Brigette DePape stood up in the Senate chamber and with some silent action, a sign and a press release, stole the spotlight at the Throne Speech.
As Stephen Harper's majority government looked to set the agenda, with ambitious plans on crime and cost cutting, it was Brigette DePape, that was trending on Twitter.
DePape, in her final act as a Senate Page before she lost her job, staged an unprecedented protest on the floor of the Senate chamber. She walked out into the red-carpeted centre aisle carrying a red "Stop Harper" sign that she'd pulled from beneath her skirt as Gov. Gen. David Johnston read the new government's speech from the throne.
The University of Ottawa graduate stood silently holding her hand-painted sign for at least 20 seconds -- while the vice-regal made a barely perceptible hitch in his address and a stunned room full of dignitaries and invited guests stared in mute astonishment.
With Harper, RCMP Commissioner William Elliott and Chief of Defence Staff Gen. Walter Natynczyk -- among others -- looking on, the sergeant-at-arms of the House of Commons finally escorted DePape out of the Senate.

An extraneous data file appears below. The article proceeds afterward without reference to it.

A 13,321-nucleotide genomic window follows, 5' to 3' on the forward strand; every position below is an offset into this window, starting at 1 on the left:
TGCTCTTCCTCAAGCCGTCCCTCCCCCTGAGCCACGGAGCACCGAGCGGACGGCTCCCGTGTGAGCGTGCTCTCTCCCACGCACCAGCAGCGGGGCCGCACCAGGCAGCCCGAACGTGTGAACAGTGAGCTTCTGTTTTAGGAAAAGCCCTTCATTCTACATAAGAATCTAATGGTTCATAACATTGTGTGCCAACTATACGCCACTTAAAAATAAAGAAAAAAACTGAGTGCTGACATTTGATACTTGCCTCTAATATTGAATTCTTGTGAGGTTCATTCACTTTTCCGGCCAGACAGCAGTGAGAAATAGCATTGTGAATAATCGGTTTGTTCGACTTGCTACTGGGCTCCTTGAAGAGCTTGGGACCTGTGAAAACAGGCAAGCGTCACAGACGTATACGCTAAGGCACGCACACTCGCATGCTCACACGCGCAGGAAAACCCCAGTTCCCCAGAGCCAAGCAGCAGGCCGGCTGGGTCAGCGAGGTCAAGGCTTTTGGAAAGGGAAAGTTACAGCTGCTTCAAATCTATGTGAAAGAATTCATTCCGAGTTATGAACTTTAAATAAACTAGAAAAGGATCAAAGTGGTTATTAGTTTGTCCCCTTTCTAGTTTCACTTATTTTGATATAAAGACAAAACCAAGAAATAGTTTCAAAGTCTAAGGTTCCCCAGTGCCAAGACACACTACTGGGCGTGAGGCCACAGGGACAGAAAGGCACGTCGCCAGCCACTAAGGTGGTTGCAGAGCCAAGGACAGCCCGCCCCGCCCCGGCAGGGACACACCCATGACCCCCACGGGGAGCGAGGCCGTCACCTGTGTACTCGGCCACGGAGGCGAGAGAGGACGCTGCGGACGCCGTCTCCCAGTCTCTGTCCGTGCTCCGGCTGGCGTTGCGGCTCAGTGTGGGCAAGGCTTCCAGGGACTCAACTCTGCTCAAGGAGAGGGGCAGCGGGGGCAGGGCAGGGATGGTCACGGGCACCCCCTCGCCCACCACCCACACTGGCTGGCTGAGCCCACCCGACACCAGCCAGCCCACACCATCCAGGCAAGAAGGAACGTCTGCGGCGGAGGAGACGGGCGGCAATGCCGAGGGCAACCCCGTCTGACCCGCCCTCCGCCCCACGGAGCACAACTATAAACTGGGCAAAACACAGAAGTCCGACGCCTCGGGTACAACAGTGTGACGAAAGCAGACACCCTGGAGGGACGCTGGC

The reaction, as evidenced by more than one Tweet and Facebook post on Saturday morning, was summed up by this comment: "Best Contempt of Parliament ever!", posted on one of her fan pages.
Or as #cdnpoli member Antonia Zerbisias put it:
As we see the fun suggestion that DePape should one day run for Prime Minister the burning question on some minds (not all) is, Who is Brigette DePape?
As DePape said on national TV Friday afternoon, she decided she couldn't "sit idly by" and made the choice to protest against Harper.
"I decided to do this because Harper's agenda is destructive for people who are living in Canada as well as for my generation," she told the CBC's Evan Solomon. (VIDEO)
When asked why she smuggled in a sign, she said "I think we need to find creative ways to resist the Harper government... People from all walks of live need to think of ways to resist it..."
She also told The Toronto Star that she was inspired by the Arab spring movement.
A video of a 2010 TEDx youth event in Ottawa shows another side of DePape, as a performance artist and activist. In this clip below, first about a play called "She Rules with Iron", and second about her call to arms about art and action, you get a good idea of her motivations.
"We want to create a world that is more just and sustainable," DePape says in the video, citing a number of issues she's passionate about, including the receding glaciers.
"Art is a way of coping with problems," she told the TEDx crowd.
Expressing art, though, can lead to other problems, as she told the CBC.
"I'm looking for employment opportunities."
With files from The Canadian Press